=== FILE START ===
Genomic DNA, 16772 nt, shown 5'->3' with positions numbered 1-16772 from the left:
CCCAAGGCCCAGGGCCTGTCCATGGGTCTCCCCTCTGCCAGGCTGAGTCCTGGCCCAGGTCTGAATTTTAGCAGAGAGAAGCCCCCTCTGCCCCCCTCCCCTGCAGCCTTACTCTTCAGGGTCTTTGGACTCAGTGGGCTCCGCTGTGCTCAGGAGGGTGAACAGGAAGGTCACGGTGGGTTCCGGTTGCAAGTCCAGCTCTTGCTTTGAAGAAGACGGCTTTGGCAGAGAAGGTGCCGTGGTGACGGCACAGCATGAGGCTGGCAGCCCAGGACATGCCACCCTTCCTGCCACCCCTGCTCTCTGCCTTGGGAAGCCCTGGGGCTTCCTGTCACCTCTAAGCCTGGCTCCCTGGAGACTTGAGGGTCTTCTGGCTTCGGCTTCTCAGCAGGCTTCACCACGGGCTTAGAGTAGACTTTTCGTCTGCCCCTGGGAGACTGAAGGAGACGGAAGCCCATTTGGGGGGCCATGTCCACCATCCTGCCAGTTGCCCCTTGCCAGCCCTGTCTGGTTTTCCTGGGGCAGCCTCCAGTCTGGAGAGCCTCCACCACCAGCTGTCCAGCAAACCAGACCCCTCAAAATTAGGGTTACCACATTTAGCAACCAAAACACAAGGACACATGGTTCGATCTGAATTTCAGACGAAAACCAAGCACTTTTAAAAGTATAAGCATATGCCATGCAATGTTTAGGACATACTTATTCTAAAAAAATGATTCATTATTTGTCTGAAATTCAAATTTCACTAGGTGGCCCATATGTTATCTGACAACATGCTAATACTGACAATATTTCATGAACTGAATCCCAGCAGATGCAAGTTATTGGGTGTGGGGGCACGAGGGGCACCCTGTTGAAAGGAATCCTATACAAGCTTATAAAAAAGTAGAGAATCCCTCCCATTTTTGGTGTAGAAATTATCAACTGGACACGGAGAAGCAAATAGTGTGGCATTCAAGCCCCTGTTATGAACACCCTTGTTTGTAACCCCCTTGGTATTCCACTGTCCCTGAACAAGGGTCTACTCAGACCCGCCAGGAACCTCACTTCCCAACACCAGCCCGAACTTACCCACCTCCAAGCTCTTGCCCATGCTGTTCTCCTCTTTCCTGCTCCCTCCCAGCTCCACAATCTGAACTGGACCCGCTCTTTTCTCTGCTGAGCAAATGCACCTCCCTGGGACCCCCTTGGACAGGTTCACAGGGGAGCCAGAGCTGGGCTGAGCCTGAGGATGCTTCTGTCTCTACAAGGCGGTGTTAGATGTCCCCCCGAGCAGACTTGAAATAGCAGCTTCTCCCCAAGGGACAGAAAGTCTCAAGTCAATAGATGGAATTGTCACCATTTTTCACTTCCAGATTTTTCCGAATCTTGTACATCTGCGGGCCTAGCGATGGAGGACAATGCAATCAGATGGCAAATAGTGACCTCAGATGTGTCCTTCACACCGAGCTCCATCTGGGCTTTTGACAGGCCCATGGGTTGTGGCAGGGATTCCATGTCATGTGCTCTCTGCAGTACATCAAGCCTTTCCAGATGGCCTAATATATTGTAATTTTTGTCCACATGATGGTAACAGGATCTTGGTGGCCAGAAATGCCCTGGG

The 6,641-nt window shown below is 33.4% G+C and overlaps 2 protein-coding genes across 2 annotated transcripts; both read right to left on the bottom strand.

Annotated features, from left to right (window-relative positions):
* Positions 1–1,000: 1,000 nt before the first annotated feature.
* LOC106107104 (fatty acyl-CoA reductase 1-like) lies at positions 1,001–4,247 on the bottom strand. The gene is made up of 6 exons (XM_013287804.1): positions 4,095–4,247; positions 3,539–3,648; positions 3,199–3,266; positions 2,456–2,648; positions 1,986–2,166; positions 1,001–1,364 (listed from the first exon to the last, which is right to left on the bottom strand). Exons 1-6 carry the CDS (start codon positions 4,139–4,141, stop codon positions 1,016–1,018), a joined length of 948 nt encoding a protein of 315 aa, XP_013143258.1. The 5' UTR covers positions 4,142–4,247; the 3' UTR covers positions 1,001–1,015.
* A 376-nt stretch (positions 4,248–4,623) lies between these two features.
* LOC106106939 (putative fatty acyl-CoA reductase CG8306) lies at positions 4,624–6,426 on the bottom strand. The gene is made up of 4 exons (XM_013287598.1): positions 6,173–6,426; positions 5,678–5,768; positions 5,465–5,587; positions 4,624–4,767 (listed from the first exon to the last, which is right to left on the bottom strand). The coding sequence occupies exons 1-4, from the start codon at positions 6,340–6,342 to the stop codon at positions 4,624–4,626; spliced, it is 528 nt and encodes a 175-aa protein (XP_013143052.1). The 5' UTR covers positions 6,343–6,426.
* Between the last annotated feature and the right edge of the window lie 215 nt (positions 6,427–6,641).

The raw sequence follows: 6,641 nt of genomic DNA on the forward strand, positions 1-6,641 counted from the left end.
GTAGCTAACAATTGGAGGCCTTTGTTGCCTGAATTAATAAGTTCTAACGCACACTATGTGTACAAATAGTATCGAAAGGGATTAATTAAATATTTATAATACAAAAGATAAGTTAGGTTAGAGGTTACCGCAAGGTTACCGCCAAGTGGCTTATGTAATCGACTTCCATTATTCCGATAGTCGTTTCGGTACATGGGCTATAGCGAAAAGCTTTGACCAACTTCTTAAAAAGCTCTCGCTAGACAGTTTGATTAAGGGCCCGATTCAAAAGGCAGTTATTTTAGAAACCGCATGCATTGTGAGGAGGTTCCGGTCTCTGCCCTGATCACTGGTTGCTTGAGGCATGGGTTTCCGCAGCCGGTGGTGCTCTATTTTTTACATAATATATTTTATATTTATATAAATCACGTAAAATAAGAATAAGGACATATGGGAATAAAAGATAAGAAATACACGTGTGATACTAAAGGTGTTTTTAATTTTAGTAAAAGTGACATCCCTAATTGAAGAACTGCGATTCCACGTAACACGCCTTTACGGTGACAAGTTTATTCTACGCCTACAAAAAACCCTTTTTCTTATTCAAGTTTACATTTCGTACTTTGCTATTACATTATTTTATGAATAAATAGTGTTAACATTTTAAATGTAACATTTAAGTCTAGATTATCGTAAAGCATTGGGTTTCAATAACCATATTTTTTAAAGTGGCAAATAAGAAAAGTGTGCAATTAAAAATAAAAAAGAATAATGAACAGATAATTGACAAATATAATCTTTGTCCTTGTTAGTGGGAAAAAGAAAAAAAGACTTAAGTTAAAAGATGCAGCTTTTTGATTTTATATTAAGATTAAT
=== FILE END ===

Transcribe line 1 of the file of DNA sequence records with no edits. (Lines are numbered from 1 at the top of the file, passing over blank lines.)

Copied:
Genomic DNA, 16772 nt, shown 5'->3' with positions numbered 1-16772 from the left: